WEATHER WARNING: Months of heavy snowfall as worst winter in 50 years forecast

Icy weather conditions.

Icy weather conditions.

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An early weather warning has been issued across the UK as experts forecast months of heavy snow in what is expected to be the worst winter in half-a-century.

A combination of freak conditions including the most powerful El Nino on record and changes in air pressure over the Arctic are set to cause contribute to the icy condition

The forecast shows snow is expected to start falling in December and continue until March although the earliest snowfall could arrive by early November.

James Madden, forecaster for Exacta Weather, said the first flakes of snow could arrive in just three weeks’ time.

He said: “It is likely to turn significantly colder from mid October onwards.

“This is likely to bring the first significant snow of winter above higher ground in parts of Scotland and potentially to some well-elevated parts of Northern Ireland.

“Some potentially wintry showers could develop in some other parts of the country during the evening or overnight when temperatures will dip to some quite chilly values with the strong influence of some cool northerly winds.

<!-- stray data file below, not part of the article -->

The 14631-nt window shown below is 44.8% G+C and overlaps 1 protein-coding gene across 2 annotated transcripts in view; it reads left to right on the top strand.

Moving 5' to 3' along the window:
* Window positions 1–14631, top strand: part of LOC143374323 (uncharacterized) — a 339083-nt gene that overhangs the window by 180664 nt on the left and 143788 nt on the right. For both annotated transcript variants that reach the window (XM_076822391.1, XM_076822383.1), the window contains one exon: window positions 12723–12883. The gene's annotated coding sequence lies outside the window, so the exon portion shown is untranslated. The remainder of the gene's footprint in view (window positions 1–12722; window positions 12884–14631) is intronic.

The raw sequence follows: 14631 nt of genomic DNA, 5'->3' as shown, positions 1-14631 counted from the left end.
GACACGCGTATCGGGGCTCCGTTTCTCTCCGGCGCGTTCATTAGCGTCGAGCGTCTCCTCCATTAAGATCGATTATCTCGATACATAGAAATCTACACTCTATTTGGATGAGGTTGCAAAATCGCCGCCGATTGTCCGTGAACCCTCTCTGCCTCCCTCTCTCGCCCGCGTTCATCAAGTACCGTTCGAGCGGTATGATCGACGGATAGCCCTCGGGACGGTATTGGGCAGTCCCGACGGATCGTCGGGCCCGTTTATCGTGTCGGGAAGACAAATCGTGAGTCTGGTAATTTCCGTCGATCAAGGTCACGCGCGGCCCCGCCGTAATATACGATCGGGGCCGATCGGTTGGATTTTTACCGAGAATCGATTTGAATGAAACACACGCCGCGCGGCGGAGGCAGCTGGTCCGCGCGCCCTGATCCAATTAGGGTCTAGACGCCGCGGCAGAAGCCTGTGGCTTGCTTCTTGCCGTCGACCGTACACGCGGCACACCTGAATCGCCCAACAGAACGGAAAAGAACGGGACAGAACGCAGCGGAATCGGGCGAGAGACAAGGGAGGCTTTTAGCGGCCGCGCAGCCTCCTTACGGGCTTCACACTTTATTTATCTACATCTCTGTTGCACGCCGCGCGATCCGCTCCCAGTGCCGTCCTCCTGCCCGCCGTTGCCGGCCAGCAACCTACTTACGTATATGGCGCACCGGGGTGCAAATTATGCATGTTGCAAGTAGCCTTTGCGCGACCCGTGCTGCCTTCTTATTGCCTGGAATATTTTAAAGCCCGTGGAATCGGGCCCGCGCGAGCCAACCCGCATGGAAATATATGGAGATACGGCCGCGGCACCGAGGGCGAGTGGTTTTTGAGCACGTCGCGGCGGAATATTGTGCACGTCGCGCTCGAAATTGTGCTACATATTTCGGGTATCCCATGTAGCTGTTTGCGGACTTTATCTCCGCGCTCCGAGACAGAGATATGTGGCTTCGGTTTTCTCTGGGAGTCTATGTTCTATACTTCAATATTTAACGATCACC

“The cold winds will allow it to be more settled, but during some periods of showers or unsettled weather we could see some wintry showers developing in places, particularly in some rural parts of the country.

“Some much lower levels of the country could see some very early wintry showers or their first flakes of snow during the latter part of October and into November.”

The Met Office is predicting above-average winter precipitation this year meaning heavy snow is on the way if the cold does set in as feared.

Its three-month outlook states: “For October-November-December precipitation is more likely to above-average than below-average.

“The probability that UK precipitation for October-November-December will fall into the driest of our five categories is 15 per cent and the probability that it will fall into the wettest of our five categories is 35 per cent.”